36. Denisa Dellinger on December 29, 2021 at 4:12 pm

    It is very hard to find good, well made clothing and fabrics ordering things unseen online. One has to try things on in the store and really inspect them. I guess that is where knowing good labels and sizing comes in. Everything is made in Vietnam these days. Not to disparage those beautiful people, but they are not told to take their time with seems and such.

  37. Beulah Benade on December 29, 2021 at 4:15 pm

    Excellent tips thank you

  38. Michele Ainsworth on December 29, 2021 at 4:15 pm

    My French Canadian grandmother was a seamstress and hat maker who made all my mother’s clothes before she got married at age 27 and left Canada for New York.. My mother always stressed the importance of excellent quality workmanship. I have a 100% white linen shirt I both 20 years ago in Florida from a store called Petite Sophisticate… It is still in 100% perfect shape – no holes, no threading issues… I wear it as a cover up at the pool, breakfast outside, etc,

  39. Karolina Lind on December 29, 2021 at 4:16 pm

    I just want to add the conventional cotton is one of the crops (all cathegories) that are the most treated with pesticides and insteicides and millions of people die each year from working on cotton fields or living near one. Please try to use only organic cotton!

  40. Question & Research on December 29, 2021 at 4:18 pm

    I’m glad I ran across this channel. New subbie.

  41. Briana Kelley on December 29, 2021 at 4:21 pm

    I love the nerd out! SUPER helpful!

  42. Flynn Malin on December 29, 2021 at 4:24 pm

    If a pair of jeans has "fashion rips" or is distressed, I will not buy it.

  43. The Style CoachTM on December 29, 2021 at 4:26 pm

    That synthetic vs natural fabrics topic is such a complex one. I also prefer natural but I guess the main message really is no matter what you buy, buy it with the intention of having it for a very long time and care for it accordingly. Another great video.

  44. Anna Knowles on December 29, 2021 at 4:27 pm

    Very useful tips, Alyssa! A really useful book on this subject is ‘Secondhand Chic’ by Christa Weil – she amplifies a lot of the points you make. You can get the book cheaply (secondhand!) on Abebooks.

    I’m nearly 78 (your oldest fan?) but still enjoy clothes – even during lockdown, I try to look good even though nobody sees me! I love your approach to style: you don’t tire of quality as you do of cheap stuff. I have things in my wardrobe that are 20 years old and more – and still draw compliments.

  45. Heidi Aguilar on December 29, 2021 at 4:28 pm

    I agree with you about the feel. If it doesn’t feel nice against my skin, then I don’t buy it.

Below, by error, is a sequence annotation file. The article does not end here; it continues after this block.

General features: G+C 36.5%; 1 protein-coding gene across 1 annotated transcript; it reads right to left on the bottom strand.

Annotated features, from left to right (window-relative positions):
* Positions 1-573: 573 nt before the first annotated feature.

46. Question & Research on December 29, 2021 at 4:29 pm

    Im so happy this popped up on my timeline.

  47. SS S on December 29, 2021 at 4:30 pm

    I’m an avid sewing and knitting enthusiast, I learned from my mother, and my great grandmother was an acclaimed tailoress. The best indicator of garment quality, particularly with knit fabrics, is determining the grain lines. If you look very closely at a knit fabric such as jersey or t-shirt material, you will be able to see vertical lines where each knit stitch lines up. On the reverse side they will appear as horizontal lines. They should run exactly vertical top to bottom or side to side with no diagonal tilt. It’s really important to cut your garments exactly parallel (or perpendicular) to these grain lines to ensure the garment hangs properly, but manufacturers will try to play tetris with the pattern pieces. If they can save 2cm in length of each sort by slightly tilting a piece it will save them a lot of money over the entire manufacturing run, but you’ll get a garment with side seams that twist on the wash. If the grain lines are out I take it as a sign that the manufacturer is cutting corners on quality and will not purchase

  48. Lady Jay on December 29, 2021 at 4:31 pm

    Excellent video! Thank you!

  49. Obsidian Butterfly on December 29, 2021 at 4:35 pm

    This was very informative and fascinating! I used to wonder why synthetic fabrics from forever21 would shrink after one wash no matter what! Its all about the quality and stitching. Please do more videos like this!

  50. Ale Ale on December 29, 2021 at 4:35 pm

    Thank you for your input! May I ask what is the name of the class you took on Skillshare? Thank you!